Our thanks to Mike P for this piece in yesterday’s Telegraph. He writes:
This is why there are fewer women at the top – from the mouth of a woman…..
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I started working for a law firm at 23, but my job eventually took over my life, which became even more difficult after my son was born
I grew up in a working class Hertfordshire family and was the first to attend university. I didn’t know what I wanted to do after graduating, but when one of my friends signed up for law school, it seemed as sensible an idea as any.
I was thrilled to win a training contract at a prestigious Magic Circle firm in the City, and started in 2000, when I was 23. It soon started to take over my life. This was the era of the Blackberry phone: I was sending emails 24/7. By the time I was 30, I was working almost 3,000 billable hours a year; sleeping two to three hours a night; and missing social events, including the weddings of loved ones.
Eventually I left, joining the small London office of an international firm. In 2011, at the age of 34, I was made a partner – just as I discovered I was pregnant. It was a male-dominated workplace, so I was the first partner to need maternity leave. They actually had to write the policy for me.
The workload was relentless, with deal after deal after deal. Even at eight months pregnant I had to stay at the office all night and into the following day to get one signed.
I returned to work when my son was just a few months old, juggling the long work hours with caring for a baby. For three months, I worked until 3am almost every night on a billion-dollar transaction. My husband is an anaesthetist, so it was crucial he had some rest. We devised a rota for getting up at night with our son. When I got home in the early hours, he’d have to hand the baby over to me, so he could grab some sleep himself.
Looking back, I don’t know how we got through it. What I do know is that I found myself wishing away the baby phase and longing for the time when my child would sleep through the night.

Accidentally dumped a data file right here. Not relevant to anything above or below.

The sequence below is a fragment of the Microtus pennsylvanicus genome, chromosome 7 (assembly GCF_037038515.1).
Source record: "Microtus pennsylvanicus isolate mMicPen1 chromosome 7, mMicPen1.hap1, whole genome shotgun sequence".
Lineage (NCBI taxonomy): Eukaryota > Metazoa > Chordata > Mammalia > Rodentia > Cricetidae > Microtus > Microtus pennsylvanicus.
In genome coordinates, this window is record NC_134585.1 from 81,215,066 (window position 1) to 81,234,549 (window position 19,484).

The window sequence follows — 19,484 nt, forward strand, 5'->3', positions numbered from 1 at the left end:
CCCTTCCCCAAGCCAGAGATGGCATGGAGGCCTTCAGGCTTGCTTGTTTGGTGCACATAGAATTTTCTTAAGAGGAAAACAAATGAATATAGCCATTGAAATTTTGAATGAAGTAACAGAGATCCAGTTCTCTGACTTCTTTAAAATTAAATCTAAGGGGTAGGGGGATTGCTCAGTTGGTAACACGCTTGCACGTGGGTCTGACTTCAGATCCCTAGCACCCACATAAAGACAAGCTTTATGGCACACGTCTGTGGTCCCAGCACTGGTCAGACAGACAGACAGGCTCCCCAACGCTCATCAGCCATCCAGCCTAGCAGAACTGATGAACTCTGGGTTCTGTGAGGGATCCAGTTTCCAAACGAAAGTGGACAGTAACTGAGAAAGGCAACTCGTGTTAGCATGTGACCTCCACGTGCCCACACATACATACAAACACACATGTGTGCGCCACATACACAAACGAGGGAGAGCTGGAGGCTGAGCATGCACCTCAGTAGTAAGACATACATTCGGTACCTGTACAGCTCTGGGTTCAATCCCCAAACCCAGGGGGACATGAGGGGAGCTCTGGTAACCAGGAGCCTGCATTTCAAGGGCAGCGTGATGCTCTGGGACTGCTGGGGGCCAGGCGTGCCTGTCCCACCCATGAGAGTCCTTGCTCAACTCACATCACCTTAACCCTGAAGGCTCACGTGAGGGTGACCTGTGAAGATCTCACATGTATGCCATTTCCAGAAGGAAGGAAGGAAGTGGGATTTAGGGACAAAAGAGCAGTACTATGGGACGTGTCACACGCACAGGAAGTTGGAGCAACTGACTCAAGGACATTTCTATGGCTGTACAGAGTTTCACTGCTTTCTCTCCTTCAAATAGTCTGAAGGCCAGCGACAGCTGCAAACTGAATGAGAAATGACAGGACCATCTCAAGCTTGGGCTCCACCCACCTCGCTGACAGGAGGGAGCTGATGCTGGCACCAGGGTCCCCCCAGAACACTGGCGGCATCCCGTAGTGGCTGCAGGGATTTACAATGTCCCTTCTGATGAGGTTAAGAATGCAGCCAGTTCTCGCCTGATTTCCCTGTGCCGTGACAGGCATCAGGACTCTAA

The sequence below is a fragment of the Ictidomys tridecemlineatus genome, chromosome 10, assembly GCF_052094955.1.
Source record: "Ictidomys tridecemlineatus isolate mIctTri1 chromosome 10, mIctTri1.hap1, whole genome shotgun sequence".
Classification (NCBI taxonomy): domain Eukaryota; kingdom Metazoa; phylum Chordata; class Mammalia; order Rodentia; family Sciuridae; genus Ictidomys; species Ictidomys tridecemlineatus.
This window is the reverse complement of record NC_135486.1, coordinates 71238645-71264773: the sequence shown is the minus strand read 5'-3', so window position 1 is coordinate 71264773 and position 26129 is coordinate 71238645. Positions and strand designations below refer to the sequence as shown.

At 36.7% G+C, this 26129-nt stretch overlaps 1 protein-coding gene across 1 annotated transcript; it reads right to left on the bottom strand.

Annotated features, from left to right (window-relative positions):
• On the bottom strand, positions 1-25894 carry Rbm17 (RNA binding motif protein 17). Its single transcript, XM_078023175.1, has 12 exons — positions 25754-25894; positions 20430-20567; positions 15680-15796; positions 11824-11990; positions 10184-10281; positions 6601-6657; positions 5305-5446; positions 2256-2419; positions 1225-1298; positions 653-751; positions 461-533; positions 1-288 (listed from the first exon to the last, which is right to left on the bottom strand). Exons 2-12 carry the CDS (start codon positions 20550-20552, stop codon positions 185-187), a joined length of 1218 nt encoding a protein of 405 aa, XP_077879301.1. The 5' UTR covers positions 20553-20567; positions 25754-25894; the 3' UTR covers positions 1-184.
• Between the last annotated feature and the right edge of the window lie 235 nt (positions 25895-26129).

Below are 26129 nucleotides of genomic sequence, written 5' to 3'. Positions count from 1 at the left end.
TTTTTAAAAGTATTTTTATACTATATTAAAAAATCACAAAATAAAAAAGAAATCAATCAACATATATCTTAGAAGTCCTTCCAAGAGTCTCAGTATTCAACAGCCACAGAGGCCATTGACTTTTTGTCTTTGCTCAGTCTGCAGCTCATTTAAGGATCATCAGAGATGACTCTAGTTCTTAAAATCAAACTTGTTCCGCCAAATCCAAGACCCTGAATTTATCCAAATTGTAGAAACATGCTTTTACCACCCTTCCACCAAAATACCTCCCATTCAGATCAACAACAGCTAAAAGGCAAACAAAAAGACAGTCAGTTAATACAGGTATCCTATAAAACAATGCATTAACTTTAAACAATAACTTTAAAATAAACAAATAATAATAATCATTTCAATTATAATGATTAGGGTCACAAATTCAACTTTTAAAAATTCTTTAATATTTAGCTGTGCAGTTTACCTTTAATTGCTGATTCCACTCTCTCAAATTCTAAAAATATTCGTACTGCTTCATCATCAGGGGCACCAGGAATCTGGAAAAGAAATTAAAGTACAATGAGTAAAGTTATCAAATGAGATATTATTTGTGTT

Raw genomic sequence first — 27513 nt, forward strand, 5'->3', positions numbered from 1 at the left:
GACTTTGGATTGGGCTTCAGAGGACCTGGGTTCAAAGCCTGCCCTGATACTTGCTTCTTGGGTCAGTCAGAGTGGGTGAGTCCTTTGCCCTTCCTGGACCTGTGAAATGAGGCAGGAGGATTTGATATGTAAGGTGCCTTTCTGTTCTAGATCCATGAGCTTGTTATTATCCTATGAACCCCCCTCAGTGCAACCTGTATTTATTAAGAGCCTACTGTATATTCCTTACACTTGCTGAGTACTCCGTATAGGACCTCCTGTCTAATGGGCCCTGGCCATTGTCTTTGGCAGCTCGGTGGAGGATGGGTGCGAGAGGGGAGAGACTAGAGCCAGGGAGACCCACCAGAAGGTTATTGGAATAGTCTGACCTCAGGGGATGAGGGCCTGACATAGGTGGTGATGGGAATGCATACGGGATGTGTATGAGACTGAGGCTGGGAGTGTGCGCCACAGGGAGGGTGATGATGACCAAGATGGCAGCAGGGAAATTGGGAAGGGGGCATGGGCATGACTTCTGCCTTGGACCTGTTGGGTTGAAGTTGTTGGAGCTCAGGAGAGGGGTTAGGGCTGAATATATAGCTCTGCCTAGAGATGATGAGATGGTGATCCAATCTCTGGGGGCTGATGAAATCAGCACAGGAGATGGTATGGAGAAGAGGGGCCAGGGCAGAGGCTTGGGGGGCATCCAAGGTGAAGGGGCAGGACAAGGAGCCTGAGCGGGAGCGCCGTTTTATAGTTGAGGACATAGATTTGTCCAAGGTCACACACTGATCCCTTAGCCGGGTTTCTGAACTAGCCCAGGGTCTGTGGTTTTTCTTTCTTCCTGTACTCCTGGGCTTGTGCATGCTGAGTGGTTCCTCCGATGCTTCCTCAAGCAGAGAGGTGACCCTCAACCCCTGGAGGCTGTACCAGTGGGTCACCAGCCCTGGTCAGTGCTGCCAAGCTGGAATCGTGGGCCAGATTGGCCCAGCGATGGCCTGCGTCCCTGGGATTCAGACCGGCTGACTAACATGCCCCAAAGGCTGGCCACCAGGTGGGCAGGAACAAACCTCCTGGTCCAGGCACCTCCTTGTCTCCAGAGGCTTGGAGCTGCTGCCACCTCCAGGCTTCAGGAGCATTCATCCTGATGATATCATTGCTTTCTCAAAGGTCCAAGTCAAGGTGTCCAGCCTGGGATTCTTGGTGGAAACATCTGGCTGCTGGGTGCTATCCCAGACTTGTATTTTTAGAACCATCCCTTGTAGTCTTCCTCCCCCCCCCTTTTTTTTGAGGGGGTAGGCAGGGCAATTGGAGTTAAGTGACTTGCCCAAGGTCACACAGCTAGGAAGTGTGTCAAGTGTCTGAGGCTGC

But when he was two, we had our second son. Three months later, I was asked to fly to the US for three nights on a business development trip. I didn’t feel I could say no.
Why didn’t I simply leave, if I was finding the pressure so unbearable? It wasn’t as if I was hooked on the luxury lifestyle. Yes, I was earning six figures, and we had a comfortable home and nice holidays – but I’ve never been one to splash the cash. I suppose it was to do with not coming from a wealthy background. I felt my wealth might be provisional.
I also couldn’t see a way out. My generation of lawyers was brainwashed into thinking partnership in a big law firm was the only way to be successful. Stubbornness kicked in and I kept on going, even if the job was slowly destroying me. I was no less addicted to my Blackberry – much to my husband’s exasperation. I barely saw my children, other than briefly before I dashed to work. A nanny came early and got them ready for nursery or school. By the time I got home at night, they were often in bed.
And then the pandemic came along. Like so many mothers, I suddenly found myself trying to meet the demands of a busy job while home-schooling my children. Our nanny was shielding, my husband was working long, difficult hours in an intensive care unit, and all the childcare and housework was left to me. I had conversations with male partners who reeled off everything their wives were having to do to run the household and got radio silence when I asked them to imagine doing the day job on top of all that. My firm offered online learning resources and unpaid leave but as our family’s main breadwinner it didn’t seem feasible.
Eventually, I cracked. I received an innocent email asking if I could take over someone else’s work as well as my own. It sent me into meltdown and I found myself crying and shaking in front of my computer. I realised I was on the verge of a nervous breakdown.
I knew I did not want to carry on. And so I made what now feels like the best decision ever: after 21 years of striving and only just surviving, I ditched my City career.
Since then I have launched my own legal education and advisory business, rebranding myself as The Legal Strategist and offering consultation on corporate matters. I’m also building an online programme that gives people the pragmatic legal advice they need to set up and run their own business. The aim is to use my skills to help other people feel confident enough to do something they really want to.
The change to my life has been overwhelmingly positive. I’m finally in control of my time, and giddy with excitement at being off the treadmill. Just as importantly, I can do the school run every day; we eat dinner together most evenings and I’m spending the summer with my children – the first time I’ve been able to do that since my maternity leave.
People call millennials “snowflakes” for not wanting to spend all their hours working. But after my experiences, I think those who reject a long-hours corporate culture are the ones who really have their heads screwed on.
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